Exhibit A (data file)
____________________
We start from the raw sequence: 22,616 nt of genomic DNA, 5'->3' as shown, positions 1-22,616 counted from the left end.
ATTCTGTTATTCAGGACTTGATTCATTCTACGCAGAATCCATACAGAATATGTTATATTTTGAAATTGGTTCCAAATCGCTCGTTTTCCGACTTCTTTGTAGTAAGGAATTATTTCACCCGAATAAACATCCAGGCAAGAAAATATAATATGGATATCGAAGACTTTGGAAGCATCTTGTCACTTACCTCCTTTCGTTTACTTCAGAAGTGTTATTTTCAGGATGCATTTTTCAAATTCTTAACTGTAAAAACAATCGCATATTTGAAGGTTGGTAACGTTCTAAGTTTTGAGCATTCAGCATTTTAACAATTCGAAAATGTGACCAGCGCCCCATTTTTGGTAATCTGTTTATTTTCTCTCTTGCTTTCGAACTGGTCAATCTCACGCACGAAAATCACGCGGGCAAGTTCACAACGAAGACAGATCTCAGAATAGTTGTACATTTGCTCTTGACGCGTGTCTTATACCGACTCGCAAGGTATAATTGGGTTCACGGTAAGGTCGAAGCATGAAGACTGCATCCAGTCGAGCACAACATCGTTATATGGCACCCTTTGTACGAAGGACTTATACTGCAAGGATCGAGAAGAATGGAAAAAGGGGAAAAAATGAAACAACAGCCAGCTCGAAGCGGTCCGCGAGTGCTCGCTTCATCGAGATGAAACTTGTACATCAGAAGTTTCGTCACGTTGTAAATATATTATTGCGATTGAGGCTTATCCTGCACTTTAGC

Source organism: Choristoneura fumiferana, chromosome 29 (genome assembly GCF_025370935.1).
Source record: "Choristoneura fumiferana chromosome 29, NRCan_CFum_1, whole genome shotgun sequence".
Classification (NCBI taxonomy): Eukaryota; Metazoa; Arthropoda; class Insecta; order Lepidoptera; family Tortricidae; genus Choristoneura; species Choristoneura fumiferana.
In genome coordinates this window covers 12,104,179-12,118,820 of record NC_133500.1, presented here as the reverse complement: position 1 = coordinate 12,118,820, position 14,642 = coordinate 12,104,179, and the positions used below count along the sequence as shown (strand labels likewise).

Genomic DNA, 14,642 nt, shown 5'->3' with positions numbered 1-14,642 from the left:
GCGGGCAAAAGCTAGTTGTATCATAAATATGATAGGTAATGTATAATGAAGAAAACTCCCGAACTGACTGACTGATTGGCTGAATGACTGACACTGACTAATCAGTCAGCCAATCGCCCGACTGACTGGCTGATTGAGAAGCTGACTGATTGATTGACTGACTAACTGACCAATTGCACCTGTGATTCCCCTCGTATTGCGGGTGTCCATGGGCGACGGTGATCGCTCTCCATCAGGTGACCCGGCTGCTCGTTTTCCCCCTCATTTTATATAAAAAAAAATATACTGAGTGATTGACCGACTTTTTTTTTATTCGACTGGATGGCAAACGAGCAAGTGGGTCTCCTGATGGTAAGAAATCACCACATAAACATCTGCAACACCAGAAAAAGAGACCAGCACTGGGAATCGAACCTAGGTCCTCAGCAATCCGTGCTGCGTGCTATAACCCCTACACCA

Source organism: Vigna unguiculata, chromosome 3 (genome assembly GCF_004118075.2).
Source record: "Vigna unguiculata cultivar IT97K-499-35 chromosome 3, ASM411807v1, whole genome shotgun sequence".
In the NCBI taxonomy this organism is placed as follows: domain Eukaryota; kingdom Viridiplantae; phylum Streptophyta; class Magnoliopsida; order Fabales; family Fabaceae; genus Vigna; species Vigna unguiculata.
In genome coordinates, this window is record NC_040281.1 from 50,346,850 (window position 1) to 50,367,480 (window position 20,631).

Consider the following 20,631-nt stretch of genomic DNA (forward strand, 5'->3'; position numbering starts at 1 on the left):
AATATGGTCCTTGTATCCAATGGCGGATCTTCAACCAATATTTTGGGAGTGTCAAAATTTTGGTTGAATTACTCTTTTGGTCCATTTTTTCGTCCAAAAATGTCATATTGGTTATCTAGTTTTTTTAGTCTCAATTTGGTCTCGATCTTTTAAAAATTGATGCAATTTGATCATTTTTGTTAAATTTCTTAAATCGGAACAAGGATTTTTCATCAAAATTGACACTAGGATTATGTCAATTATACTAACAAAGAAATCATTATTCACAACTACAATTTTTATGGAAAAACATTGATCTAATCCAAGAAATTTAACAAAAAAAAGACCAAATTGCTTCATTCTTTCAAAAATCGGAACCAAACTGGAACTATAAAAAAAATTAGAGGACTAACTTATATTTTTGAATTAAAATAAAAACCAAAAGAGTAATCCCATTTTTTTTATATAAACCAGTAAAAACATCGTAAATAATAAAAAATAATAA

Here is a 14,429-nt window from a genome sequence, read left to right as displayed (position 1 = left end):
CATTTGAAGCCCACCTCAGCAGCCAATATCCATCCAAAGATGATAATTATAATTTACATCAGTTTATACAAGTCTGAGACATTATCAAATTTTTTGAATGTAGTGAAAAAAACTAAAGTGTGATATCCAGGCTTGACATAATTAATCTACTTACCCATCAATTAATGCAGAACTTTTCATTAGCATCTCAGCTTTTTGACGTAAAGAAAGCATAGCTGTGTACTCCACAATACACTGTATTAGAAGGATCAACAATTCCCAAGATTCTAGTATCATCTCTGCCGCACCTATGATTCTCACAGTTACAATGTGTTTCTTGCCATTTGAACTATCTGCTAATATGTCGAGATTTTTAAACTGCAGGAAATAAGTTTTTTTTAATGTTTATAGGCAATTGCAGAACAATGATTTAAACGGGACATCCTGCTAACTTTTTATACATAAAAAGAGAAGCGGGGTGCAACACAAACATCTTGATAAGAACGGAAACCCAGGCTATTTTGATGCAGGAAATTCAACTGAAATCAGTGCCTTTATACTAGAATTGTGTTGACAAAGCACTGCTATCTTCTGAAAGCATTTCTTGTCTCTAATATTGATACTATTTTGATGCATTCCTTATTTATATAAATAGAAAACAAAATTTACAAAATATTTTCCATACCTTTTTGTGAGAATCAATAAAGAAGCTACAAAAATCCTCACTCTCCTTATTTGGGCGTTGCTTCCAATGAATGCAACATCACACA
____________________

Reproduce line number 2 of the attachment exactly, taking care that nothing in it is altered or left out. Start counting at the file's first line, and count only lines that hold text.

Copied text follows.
ATTCTGTTATTCAGGACTTGATTCATTCTACGCAGAATCCATACAGAATATGTTATATTTTGAAATTGGTTCCAAATCGCTCGTTTTCCGACTTCTTTGTAGTAAGGAATTATTTCACCCGAATAAACATCCAGGCAAGAAAATATAATATGGATATCGAAGACTTTGGAAGCATCTTGTCACTTACCTCCTTTCGTTTACTTCAGAAGTGTTATTTTCAGGATGCATTTTTCAAATTCTTAACTGTAAAAACAATCGCATATTTGAAGGTTGGTAACGTTCTAAGTTTTGAGCATTCAGCATTTTAACAATTCGAAAATGTGACCAGCGCCCCATTTTTGGTAATCTGTTTATTTTCTCTCTTGCTTTCGAACTGGTCAATCTCACGCACGAAAATCACGCGGGCAAGTTCACAACGAAGACAGATCTCAGAATAGTTGTACATTTGCTCTTGACGCGTGTCTTATACCGACTCGCAAGGTATAATTGGGTTCACGGTAAGGTCGAAGCATGAAGACTGCATCCAGTCGAGCACAACATCGTTATATGGCACCCTTTGTACGAAGGACTTATACTGCAAGGATCGAGAAGAATGGAAAAAGGGGAAAAAATGAAACAACAGCCAGCTCGAAGCGGTCCGCGAGTGCTCGCTTCATCGAGATGAAACTTGTACATCAGAAGTTTCGTCACGTTGTAAATATATTATTGCGATTGAGGCTTATCCTGCACTTTAGC